Current wildfire policy can't adequately protect people, homes and ecosystems from the longer, hotter fire seasons climate change is causing, according to a new paper led by the University of Colorado Boulder.
Efforts to extinguish every blaze and reduce the buildup of dead wood and forest undergrowth are becoming increasingly inadequate on their own. Instead, the authors—a team of wildfire experts—urge policymakers and communities to embrace policy reform that will promote adaptation to increasing wildfire and warming.
“Wildfire is catching up to us,” said lead author Tania Schoennagel, a research scientist at CU Boulder's
- Author: Pamela Kan-Rice
Workshop aims to spark women's ambition to become leaders in fire management
Shortly after her son was born, Jeanne Pincha-Tulley was promoted to fire chief of a national forest. For the first six months, she brought the baby to work.
“Most of my colleagues were men between 40 and 50. I was 31,” recalled Pincha-Tulley, who was the first woman to achieve the rank of U.S. Forest Service fire chief in California. “My second son was 6 weeks old and nursing. They had no idea what to do. They absolutely freaked out.”
While great efforts are being made to recruit women into fire management, women hold only 10 percent of...
- Author: Jeannette E. Warnert
Firefighters set two hillsides ablaze at the UC Hopland Research and Extension Center (HREC) in April, sending flames 50 feet into the air while dense, chest-high chaparral was reduced to a moonscape – all in the name of science.
The prescribed burn was carefully orchestrated by CalFire. Wide swaths of vegetation had been cleared around the 7-acre and 9-acre study areas and the weather carefully monitored before a truck-mounted “terra torch” sent streams of flammable gel into the brush, igniting a raging fire.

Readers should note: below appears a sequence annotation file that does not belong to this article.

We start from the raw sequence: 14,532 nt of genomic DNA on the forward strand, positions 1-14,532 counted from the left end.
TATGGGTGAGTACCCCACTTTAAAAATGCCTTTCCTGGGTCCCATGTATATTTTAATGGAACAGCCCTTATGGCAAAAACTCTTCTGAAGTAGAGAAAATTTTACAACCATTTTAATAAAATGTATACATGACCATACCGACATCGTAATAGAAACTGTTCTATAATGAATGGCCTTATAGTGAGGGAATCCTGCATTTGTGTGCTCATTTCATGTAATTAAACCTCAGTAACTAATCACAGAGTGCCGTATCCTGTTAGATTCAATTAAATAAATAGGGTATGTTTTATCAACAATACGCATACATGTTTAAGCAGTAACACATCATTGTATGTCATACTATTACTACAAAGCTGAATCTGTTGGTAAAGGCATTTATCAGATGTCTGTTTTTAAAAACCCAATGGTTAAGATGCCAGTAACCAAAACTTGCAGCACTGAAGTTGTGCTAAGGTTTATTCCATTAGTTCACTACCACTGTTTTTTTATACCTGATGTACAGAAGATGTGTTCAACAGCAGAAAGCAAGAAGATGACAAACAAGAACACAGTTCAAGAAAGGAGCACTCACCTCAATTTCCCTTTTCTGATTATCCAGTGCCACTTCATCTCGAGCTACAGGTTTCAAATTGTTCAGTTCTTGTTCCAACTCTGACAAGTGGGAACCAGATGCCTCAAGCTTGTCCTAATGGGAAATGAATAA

The fires at Hopland set up a study for a UC Berkeley doctoral student researching post-fire nitrogen cycling, provided a training ground for new CalFire...
Lake County community groups have raised nearly $60,000 to reforest the areas ravaged by last September's Valley Fire. The funds have allowed the greenhouse planting of 100,000 native conifer seedlings that will be ready for distribution in time for the winter 2016 planting season. The Valley Fire, which started in Cobb on Sept. 12, burned more than 76,000 acres.
In October, Greg Giusti, UC ANR Cooperative Extension director and forestry advisor in Lake County, and Korinn Woodard, district conservationist with the Natural Resources Conservation District (NRCS), began to estimate the numbers of seeds needed for the first year of...
- Author: Jeannette E. Warnert
Many forest areas burned by wildfires this year are now facing a new threat – erosion. A UC Agriculture and Natural Resources expert says there are steps landowners can take to reduce the risk of losing soil and polluting waterways when rain falls.
“The loosened soil and ash can move quickly under proper storm conditions,” said Greg Giusti, a UC ANR Cooperative Extension forestry advisor. “Property owners should take immediate action.”
A longstanding practice in the West has been spreading grass seed after a fire, however, the seed is slow to germinate and grow during the cold months that follow fire...